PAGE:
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Title: How many steps/day are enough for adults?
Authors: Tudor-Locke, Catrine
Craig, Cora L.
Brown, Wendy J.
Clemes, Stacy A.
De Cocker, Katrien
Giles-Corti, Billie
Hatano, Yoshiro
Inoue, Shigeru
Matsudo, Sandra M.
Mutrie, Nanette
Oppert, Jean-Michel
Rowe, David A.
Schmidt, Michael D.
Schofield, Grant M.
Spence, John C.
Teixeira, Pedro J.
Tully, Mark A.
Blair, Steven N.
Keywords: Systematic review
Walking
Physical activity
Health
Pedometers
Issue Date: 2011
Publisher: BioMed Central (© the authors)
Citation: TUDOR-LOCKE, C. ... (et al.), 2011. How many steps/day are enough for adults? International Journal of Behavioral Nutrition and Physical Activity, 8, no. 79.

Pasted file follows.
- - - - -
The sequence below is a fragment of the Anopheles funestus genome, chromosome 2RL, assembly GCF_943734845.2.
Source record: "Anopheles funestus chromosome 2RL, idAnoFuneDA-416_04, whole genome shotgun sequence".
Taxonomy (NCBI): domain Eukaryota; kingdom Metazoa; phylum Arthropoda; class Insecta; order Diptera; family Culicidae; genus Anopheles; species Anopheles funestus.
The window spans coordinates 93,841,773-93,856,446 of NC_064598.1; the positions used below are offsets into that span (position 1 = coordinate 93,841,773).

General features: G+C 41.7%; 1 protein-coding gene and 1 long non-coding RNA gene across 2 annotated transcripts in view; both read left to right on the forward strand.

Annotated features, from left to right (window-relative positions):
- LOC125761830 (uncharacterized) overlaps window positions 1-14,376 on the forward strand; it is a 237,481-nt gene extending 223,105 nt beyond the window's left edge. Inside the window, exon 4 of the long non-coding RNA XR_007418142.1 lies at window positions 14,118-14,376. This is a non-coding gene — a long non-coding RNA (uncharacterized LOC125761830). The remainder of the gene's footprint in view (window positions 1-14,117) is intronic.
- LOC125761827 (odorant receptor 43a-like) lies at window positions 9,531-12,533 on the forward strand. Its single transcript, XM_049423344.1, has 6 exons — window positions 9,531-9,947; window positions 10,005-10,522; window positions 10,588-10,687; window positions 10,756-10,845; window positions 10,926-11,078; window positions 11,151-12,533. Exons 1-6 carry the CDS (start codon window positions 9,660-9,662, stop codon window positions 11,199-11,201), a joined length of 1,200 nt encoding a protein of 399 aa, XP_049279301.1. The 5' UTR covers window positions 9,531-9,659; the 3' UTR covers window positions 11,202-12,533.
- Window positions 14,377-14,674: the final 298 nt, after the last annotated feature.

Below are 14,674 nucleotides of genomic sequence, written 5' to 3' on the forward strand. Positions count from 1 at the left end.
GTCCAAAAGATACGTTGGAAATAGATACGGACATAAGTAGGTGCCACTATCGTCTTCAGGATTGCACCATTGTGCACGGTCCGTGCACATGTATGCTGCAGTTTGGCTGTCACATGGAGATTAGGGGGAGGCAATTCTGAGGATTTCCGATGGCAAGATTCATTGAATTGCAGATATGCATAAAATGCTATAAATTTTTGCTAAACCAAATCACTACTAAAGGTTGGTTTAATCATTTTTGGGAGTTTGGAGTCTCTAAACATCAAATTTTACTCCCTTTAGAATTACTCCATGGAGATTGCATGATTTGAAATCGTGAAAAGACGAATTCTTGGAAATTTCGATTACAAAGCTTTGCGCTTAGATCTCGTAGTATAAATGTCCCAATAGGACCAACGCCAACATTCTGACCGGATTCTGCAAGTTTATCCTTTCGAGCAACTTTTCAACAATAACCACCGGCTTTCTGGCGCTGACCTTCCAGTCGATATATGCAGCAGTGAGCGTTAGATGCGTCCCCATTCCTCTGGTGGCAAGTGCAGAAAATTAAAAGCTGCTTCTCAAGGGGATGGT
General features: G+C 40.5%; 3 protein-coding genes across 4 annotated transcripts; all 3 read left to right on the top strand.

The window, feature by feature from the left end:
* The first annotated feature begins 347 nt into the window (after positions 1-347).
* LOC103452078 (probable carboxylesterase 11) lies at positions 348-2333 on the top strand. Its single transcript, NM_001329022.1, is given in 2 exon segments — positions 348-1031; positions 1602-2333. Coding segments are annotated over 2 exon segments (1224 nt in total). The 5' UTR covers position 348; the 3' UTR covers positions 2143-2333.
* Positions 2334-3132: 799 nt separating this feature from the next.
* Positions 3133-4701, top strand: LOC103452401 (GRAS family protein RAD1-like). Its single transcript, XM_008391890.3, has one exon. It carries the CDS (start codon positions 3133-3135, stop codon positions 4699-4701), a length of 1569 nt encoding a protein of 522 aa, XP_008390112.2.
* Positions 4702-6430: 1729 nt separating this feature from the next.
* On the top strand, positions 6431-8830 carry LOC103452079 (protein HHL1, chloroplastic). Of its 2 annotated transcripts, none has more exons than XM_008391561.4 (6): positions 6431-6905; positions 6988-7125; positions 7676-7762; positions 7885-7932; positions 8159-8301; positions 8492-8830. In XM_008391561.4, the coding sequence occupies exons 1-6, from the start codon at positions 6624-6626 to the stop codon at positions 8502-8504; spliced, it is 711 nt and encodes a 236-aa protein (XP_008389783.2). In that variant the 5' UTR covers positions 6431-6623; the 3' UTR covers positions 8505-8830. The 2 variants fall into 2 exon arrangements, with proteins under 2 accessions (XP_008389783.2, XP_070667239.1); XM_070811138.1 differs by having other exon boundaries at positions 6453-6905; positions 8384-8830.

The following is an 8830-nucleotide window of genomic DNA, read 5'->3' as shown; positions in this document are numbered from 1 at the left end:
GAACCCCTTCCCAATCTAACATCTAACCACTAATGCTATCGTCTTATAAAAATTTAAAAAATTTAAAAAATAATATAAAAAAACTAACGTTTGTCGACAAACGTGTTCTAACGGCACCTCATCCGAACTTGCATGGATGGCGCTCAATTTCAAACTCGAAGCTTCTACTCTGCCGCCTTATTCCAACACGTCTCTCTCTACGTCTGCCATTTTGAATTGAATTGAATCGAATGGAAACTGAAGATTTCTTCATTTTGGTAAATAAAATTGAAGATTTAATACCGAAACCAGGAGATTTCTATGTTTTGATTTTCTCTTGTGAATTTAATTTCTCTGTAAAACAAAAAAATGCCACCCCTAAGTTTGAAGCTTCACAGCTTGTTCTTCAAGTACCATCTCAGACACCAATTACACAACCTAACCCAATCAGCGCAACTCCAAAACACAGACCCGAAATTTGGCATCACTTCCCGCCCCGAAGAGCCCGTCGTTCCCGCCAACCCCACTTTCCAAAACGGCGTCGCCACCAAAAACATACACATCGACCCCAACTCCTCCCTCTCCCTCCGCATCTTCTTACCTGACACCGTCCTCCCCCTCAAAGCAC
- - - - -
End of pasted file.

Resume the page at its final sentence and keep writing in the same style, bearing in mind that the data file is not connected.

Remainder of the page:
Abstract: Physical activity guidelines from around the world are typically expressed in terms of frequency, duration, and intensity parameters. Objective monitoring using pedometers and accelerometers offers a new opportunity to measure and communicate physical activity in terms of steps/day. Various step-based versions or translations of physical activity guidelines are emerging, reflecting public interest in such guidance. However, there appears to be a wide discrepancy in the exact values that are being communicated. It makes sense that step-based recommendations should be harmonious with existing evidence-based public health guidelines that recognize that “some physical activity is better than none” while maintaining a focus on time spent in moderate-to-vigorous physical activity (MVPA). Thus, the purpose of this review was to update our existing knowledge of “How many steps/day are enough?”, and to inform step-based recommendations consistent with current physical activity guidelines. Normative data indicate that healthy adults typically take between 4,000 and 18,000 steps/day, and that 10,000 steps/day is reasonable for this population, although there are notable “low active populations.” Interventions demonstrate incremental increases on the order of 2,000-2,500 steps/day. The results of seven different controlled studies demonstrate that there is a strong relationship between cadence and intensity. Further, despite some inter-individual variation, 100 steps/minute represents a reasonable floor value indicative of moderate intensity walking. Multiplying this cadence by 30 minutes (i.e., typical of a daily recommendation) produces a minimum of 3,000 steps that is best used as a heuristic (i.e., guiding) value, but these steps must be taken over and above habitual activity levels to be a true expression of free-living steps/day that also includes recommendations for minimal amounts of time in MVPA. Computed steps/day translations of time in MVPA that also include estimates of habitual activity levels equate to 7,100 to 11,000 steps/day. A direct estimate of minimal amounts of MVPA accumulated in the course of objectively monitored free-living behaviour is 7,000-8,000 steps/day. A scale that spans a wide range of incremental increases in steps/day and is congruent with public health recognition that “some physical activity is better than none,” yet still incorporates step-based translations of recommended amounts of time in MVPA may be useful&